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EU's Juncker Says He Will Miss Cameron Despite Rocky Start

  • Associated Press

European Commission President Jean-Claude Juncker, right, greets British Prime Minister David Cameron prior to a meeting at EU headquarters in Brussels on June 28, 2016.

European Commission President Jean-Claude Juncker, right, greets British Prime Minister David Cameron prior to a meeting at EU headquarters in Brussels on June 28, 2016.

European Commission President Jean-Claude Juncker on Wednesday said he would miss Britain's outgoing prime minister despite a rocky start when David Cameron warned that Juncker's appointment could lead to Britons voting to leave the EU.

Cameron was stepping down later Wednesday after losing the campaign to keep Britain in the European Union. Two years ago, he had unsuccessfully tried to block Juncker from becoming president of the commission, the body that proposes EU legislation and represents the bloc on the international stage.

Juncker told reporters in Beijing that the two of them had had "an excellent professional and personal relationship since I am president of the commission, but not before," and that he had "no beef" with Cameron.

"I have experienced a man who is serious, who is a fan of no-nonsense policy and who was delivering at each and every moment when things started to become serious," Juncker said.

Cameron had said that Juncker was a longtime Brussels insider who was chosen in a "backroom deal." He had warned other EU leaders that electing him would undermine his attempts to persuade Britons that the EU could be reformed and make them more likely to vote to leave the union.

Cameron's replacement is his home secretary Theresa May, who gave her lukewarm support to remaining in the EU during the referendum campaign, but who has since said "Brexit means Brexit." She is now tasked with leading Britain as it negotiates an exit from the EU.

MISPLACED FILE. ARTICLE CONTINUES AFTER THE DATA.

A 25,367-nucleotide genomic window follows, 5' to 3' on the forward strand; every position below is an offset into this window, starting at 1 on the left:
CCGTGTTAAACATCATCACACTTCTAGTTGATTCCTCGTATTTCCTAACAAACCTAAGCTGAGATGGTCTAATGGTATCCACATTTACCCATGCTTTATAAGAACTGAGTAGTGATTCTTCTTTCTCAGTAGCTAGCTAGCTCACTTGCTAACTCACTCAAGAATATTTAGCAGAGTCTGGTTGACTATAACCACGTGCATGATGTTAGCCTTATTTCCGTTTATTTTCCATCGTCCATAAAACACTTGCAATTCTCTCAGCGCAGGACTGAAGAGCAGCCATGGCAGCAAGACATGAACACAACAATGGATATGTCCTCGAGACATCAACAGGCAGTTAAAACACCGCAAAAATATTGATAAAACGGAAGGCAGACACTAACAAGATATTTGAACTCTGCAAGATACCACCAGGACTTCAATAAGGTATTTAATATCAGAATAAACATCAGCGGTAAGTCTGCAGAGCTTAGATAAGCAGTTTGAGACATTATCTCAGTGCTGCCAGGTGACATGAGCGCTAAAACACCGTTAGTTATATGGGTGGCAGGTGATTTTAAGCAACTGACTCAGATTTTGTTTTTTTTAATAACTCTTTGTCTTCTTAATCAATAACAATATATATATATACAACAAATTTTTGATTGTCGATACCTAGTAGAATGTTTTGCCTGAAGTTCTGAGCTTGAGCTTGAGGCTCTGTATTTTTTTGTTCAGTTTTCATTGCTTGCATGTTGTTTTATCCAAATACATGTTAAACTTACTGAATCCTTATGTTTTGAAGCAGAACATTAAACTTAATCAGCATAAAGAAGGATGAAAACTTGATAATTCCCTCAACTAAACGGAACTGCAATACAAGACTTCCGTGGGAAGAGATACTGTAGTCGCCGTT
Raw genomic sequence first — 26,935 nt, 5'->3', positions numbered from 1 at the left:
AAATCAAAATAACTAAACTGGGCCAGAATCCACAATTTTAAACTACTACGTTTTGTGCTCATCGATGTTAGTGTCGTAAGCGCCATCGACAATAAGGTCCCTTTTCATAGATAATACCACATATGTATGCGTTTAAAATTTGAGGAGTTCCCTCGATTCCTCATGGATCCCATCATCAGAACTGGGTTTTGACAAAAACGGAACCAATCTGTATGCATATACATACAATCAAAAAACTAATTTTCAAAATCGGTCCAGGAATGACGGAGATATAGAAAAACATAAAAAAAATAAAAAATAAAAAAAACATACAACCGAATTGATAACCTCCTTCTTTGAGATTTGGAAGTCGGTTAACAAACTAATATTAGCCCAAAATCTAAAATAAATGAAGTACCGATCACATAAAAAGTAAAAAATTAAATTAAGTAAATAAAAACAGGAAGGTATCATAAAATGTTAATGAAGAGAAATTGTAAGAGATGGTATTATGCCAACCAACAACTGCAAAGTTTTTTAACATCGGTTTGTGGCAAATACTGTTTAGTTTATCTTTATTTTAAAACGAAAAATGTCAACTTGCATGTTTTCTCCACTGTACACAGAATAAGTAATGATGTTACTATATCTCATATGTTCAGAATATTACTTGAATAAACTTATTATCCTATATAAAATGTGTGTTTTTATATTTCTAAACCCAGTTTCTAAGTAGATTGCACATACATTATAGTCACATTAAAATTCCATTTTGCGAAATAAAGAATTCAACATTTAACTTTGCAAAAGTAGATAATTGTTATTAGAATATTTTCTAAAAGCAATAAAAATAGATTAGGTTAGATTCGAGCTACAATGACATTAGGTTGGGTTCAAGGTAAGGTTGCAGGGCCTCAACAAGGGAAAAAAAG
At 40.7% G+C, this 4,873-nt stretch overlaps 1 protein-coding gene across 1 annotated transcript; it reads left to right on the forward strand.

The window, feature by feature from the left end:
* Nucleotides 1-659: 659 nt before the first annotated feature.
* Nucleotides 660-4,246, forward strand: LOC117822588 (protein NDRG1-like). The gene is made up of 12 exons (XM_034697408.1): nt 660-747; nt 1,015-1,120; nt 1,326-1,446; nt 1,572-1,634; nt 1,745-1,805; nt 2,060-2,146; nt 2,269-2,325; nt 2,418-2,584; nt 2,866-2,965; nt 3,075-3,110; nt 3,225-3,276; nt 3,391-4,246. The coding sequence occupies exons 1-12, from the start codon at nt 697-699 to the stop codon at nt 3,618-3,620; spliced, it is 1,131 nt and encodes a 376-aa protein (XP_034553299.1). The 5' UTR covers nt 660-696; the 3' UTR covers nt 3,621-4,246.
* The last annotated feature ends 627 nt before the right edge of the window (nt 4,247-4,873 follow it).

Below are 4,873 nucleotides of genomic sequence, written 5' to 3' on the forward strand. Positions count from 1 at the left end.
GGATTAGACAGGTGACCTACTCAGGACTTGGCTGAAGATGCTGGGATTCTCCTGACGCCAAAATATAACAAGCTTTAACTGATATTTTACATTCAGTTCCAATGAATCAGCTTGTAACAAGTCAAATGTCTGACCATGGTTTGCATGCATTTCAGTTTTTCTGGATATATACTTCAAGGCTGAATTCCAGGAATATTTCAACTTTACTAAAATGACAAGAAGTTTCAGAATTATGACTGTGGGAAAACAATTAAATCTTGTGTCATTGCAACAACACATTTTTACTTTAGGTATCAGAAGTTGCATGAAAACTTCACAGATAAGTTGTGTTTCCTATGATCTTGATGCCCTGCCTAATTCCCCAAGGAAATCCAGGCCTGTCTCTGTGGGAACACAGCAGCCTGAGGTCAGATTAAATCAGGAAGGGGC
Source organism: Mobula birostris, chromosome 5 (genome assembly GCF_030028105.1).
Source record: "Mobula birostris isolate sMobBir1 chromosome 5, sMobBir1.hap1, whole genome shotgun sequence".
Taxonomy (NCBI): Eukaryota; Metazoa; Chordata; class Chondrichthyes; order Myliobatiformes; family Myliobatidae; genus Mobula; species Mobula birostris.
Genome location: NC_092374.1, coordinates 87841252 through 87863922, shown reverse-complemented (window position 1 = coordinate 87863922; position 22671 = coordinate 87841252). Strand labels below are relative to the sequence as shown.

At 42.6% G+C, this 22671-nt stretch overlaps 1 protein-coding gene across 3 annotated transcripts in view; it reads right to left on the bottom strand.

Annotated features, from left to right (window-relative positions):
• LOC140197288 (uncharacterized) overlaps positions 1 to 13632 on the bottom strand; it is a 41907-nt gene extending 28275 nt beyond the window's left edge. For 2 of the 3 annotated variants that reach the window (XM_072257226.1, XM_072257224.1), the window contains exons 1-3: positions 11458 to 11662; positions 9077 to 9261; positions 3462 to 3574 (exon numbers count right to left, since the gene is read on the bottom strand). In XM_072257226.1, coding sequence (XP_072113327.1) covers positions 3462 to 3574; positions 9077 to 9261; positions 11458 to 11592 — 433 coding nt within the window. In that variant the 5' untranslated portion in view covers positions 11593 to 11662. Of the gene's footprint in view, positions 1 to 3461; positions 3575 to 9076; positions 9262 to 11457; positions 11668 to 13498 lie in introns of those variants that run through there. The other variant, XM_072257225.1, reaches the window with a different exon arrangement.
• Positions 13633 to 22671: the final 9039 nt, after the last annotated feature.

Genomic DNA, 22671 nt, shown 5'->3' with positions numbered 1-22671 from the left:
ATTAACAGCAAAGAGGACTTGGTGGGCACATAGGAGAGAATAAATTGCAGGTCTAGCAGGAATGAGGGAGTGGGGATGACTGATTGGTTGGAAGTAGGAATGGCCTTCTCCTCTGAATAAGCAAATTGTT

She was quoted by British media this week as saying she is "a bloody difficult woman, and the next man to find that out will be Jean-Claude Juncker." Her phrase "bloody difficult woman" was a reference to a recent unguarded assessment of her by a former British minister picked up on camera.

In response, Juncker said: "I don't want to talk about her before I have talked with her." He added that he thought their relationship had "the potential to become a good [relationship]."

Pressed on whether he thought May might reverse Britain's referendum vote to leave the EU, Juncker said: "It's difficult for me to investigate my own psychology, let alone the psychology of others."

Juncker was in Beijing along with Donald Tusk, president of the European Council, and others to attend a two-day China-EU summit with Chinese President Xi Jinping and Premier Li Keqiang.

The bloc's foreign policy chief, Federica Mogherini, said Wednesday that Brexit will have a "deterrent effect" on other EU member states who might have thought of "cultivating the illusion in their citizens that the way you solve a problem is simply to get out."

While the EU is losing its biggest military, development aid donor, and a permanent security council member, "the U.K. is losing even more, because the U.K is losing the other 27, it's losing the possibility to sit around the table," she said following a speech at the Chinese Academy of Social Sciences.

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